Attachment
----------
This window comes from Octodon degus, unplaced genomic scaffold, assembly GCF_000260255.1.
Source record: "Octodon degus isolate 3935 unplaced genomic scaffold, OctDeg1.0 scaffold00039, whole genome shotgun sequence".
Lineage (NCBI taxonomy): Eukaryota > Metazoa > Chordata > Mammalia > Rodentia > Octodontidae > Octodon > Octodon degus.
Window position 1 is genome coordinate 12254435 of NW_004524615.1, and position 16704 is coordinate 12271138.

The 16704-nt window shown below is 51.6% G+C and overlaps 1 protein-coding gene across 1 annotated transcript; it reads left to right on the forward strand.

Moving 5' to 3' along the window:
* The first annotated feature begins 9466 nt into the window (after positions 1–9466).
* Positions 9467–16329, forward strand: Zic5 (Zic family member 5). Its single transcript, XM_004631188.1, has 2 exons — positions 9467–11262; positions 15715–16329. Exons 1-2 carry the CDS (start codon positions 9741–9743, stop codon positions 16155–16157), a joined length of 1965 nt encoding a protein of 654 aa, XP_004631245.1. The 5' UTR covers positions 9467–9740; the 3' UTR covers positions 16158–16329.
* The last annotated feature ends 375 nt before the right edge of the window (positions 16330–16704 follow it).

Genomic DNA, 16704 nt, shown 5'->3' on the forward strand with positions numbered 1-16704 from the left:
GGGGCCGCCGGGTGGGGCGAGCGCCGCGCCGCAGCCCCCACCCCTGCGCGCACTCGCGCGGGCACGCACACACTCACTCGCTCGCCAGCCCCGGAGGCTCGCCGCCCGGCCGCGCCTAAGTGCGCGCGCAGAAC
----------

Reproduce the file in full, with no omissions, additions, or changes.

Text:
This window comes from Octodon degus, unplaced genomic scaffold, assembly GCF_000260255.1.
Source record: "Octodon degus isolate 3935 unplaced genomic scaffold, OctDeg1.0 scaffold00039, whole genome shotgun sequence".
Lineage (NCBI taxonomy): Eukaryota > Metazoa > Chordata > Mammalia > Rodentia > Octodontidae > Octodon > Octodon degus.
Window position 1 is genome coordinate 12254435 of NW_004524615.1, and position 16704 is coordinate 12271138.

The 16704-nt window shown below is 51.6% G+C and overlaps 1 protein-coding gene across 1 annotated transcript; it reads left to right on the forward strand.

Moving 5' to 3' along the window:
* The first annotated feature begins 9466 nt into the window (after positions 1–9466).
* Positions 9467–16329, forward strand: Zic5 (Zic family member 5). Its single transcript, XM_004631188.1, has 2 exons — positions 9467–11262; positions 15715–16329. Exons 1-2 carry the CDS (start codon positions 9741–9743, stop codon positions 16155–16157), a joined length of 1965 nt encoding a protein of 654 aa, XP_004631245.1. The 5' UTR covers positions 9467–9740; the 3' UTR covers positions 16158–16329.
* The last annotated feature ends 375 nt before the right edge of the window (positions 16330–16704 follow it).

Genomic DNA, 16704 nt, shown 5'->3' on the forward strand with positions numbered 1-16704 from the left:
GGGGCCGCCGGGTGGGGCGAGCGCCGCGCCGCAGCCCCCACCCCTGCGCGCACTCGCGCGGGCACGCACACACTCACTCGCTCGCCAGCCCCGGAGGCTCGCCGCCCGGCCGCGCCTAAGTGCGCGCGCAGAAC